In Aristotle’s view of epistemology, to know something meant understanding something in preferably four different ways. Aristotle wrote that “we do not have knowledge of a thing until we have grasped its why, that is to say, its cause.” It meant understanding the following causes
- The MATERIAL cause
- The FORMAL cause
- The EFFICIENT cause
- The FINAL cause
There are often many times that people want to only focus on one or the other and say they know something fully. For example, if I ask someone why a pot of water is boiling they may talk about temperature, pressure, and molecules. But according to Aristotle, this is not enough to know why water boils(some common sense might dictate this as well). We must understand more than just the material and formal cause but also the other causes.
What is the cause of water boiling?
The MATERIAL cause – the water is made of hydrogen and oxygen molecules
The FORMAL cause – the heat of the water, the bubbling that occurs, and the changing of a liquid to vapor
The EFFICIENT cause – I wanted a cup of tea and put the pot on the stove to heat up
The FINAL cause – the enjoyment I get from drinking a cup of tea
Often people will only focus on the material or the formal cause and forget completely about the other causes. This is especially true of atheist arguments. These arguments often contend that matter and formality is a sufficient way of understanding our world and existence. However, religion offers another explanation, God.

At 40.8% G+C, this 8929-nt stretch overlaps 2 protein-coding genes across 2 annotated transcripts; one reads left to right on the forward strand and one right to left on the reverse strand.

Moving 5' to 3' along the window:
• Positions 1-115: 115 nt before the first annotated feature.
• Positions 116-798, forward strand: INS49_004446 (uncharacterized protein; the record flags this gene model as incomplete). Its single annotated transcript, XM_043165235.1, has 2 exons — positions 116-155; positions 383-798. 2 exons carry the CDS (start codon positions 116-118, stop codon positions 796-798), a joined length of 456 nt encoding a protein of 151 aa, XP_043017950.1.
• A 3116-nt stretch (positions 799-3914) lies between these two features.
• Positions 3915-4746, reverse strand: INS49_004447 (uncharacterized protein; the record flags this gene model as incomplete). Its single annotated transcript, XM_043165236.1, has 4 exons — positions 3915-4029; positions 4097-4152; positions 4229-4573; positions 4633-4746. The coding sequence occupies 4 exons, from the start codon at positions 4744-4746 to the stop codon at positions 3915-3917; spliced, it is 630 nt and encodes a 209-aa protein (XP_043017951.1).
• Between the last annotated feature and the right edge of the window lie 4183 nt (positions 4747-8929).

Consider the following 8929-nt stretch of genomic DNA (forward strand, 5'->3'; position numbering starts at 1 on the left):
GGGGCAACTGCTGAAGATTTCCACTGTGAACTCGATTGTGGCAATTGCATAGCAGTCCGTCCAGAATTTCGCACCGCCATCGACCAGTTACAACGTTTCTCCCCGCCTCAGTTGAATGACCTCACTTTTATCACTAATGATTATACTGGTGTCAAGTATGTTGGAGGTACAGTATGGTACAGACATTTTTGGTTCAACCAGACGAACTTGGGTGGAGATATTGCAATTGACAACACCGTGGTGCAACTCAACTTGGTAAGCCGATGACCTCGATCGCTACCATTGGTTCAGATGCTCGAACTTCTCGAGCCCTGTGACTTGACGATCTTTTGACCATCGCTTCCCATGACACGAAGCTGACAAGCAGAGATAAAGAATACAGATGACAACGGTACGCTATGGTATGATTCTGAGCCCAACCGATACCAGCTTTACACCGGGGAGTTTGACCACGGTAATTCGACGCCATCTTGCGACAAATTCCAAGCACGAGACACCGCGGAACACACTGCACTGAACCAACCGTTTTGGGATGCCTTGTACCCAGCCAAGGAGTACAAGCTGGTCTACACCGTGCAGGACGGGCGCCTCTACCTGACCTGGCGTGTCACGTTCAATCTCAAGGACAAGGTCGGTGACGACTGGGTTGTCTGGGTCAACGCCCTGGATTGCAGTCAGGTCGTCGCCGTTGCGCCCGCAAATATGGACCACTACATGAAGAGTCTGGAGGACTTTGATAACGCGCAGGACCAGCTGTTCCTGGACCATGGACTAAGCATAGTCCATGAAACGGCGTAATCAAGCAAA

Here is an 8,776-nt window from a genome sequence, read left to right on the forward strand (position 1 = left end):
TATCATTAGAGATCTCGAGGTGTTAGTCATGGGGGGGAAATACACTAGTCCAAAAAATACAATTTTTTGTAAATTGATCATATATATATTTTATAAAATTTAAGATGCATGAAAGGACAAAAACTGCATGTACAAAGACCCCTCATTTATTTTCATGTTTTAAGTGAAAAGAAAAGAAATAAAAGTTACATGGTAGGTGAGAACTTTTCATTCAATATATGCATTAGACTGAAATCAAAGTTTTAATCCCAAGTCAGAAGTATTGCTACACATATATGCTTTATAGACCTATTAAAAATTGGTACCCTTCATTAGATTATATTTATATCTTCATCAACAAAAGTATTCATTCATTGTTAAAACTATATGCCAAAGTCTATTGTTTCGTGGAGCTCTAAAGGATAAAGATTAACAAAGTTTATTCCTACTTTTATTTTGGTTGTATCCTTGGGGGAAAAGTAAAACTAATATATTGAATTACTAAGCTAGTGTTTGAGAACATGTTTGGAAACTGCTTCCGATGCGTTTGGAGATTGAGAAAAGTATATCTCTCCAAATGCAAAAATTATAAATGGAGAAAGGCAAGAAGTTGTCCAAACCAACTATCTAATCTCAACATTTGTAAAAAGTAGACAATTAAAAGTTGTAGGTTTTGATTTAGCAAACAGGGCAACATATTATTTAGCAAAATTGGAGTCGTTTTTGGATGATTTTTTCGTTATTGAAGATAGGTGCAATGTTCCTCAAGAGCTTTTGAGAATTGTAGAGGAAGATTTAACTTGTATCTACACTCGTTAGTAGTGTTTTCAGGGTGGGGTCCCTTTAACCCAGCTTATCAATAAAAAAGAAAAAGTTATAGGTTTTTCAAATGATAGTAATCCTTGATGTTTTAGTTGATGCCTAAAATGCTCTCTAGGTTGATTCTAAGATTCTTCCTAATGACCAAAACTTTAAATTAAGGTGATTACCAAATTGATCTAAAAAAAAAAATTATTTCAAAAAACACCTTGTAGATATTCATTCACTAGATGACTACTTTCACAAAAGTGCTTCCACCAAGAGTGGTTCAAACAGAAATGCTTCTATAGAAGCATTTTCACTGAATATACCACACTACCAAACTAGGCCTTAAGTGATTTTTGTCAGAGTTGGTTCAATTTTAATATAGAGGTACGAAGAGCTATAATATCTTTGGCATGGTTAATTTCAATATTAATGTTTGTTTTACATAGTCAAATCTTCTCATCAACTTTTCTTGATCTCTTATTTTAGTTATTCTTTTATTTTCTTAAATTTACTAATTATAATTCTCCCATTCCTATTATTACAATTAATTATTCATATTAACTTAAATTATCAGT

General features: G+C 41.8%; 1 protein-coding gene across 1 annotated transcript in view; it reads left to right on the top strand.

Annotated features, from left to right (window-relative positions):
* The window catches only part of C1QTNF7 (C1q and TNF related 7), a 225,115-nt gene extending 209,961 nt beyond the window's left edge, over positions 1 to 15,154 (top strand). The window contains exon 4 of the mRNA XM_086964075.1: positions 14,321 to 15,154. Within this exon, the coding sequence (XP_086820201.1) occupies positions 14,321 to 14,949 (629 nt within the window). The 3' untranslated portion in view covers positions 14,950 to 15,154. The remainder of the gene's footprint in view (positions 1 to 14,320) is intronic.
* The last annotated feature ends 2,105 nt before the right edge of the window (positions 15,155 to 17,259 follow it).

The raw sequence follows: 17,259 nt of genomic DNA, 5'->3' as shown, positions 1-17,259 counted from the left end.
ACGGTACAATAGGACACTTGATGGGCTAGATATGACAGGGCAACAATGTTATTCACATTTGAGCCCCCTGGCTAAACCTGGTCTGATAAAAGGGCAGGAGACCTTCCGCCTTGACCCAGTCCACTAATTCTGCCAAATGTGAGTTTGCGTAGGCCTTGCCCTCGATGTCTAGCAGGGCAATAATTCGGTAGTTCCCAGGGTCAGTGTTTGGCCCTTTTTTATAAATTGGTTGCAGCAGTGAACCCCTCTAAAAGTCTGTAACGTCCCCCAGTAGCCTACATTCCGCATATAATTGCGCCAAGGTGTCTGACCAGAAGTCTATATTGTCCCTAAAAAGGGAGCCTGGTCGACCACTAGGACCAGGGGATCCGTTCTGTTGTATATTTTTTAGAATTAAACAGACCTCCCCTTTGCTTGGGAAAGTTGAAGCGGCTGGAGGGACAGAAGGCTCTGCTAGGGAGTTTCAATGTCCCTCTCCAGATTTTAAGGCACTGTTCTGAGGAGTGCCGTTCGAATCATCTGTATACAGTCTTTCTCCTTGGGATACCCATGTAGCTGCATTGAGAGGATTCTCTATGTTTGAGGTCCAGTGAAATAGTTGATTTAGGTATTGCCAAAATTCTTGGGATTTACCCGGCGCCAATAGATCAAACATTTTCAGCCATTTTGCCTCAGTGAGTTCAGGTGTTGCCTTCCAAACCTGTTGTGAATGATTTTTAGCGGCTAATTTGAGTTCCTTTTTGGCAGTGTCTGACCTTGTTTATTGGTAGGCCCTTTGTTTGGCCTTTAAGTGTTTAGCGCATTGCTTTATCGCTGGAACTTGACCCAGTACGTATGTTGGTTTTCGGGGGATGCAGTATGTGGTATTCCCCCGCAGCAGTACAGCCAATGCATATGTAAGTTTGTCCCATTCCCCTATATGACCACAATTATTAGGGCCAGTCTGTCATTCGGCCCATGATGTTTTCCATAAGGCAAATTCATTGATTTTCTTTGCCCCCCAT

It is perfectly logical to believe in God. We can attribute the efficient cause of things in the natural world to God and attribute the efficient and final cause to Him wanting our eventual salvation and eternal happiness. This was the conclusion that St. Thomas Aquinas came to in the 13th century (more about him later). It is also my conclusion. Because of the Newton’s first law of motion we see that forces in motion stay in motion unless acted upon by another forces. If we believe that forces are in motion then this begs the question…who or what put them in motion? This leads to the problem of infinite regresion. This problems tells us that there must have been some force or being that set things in motion. That question is central to our existence. I contend that this force was God and that He is the efficient cause by which we and our existence came to be. God lives.
The material cause of a change or movement. This is the aspect of the change or movement that is determined by the material that composes the moving or changing things. For a table, this might be wood; for a statue, it might be bronze or marble.
The formal cause of a change or movement. This is a change or movement caused by the arrangement, shape, or appearance of the thing changing or moving. Aristotle says, for example, that the ratio 2:1, and number in general, is the formal cause of the octave.
Efficient, or agent
The efficient or moving cause of a change or movement. This consists of things apart from the thing being changed or moved, which interact so as to be an agency of the change or movement. For example, the efficient cause of a table is a carpenter, or a person working as one, and according to Aristotle the efficient cause of a child is a parent.
Final, end, or purpose
The final cause of a change or movement. This is a change or movement for the sake of a thing to be what it is. For a seed, it might be an adult plant; for a sailboat, it might be sailing; for a ball at the top of a ramp, it might be coming to rest at the bottom.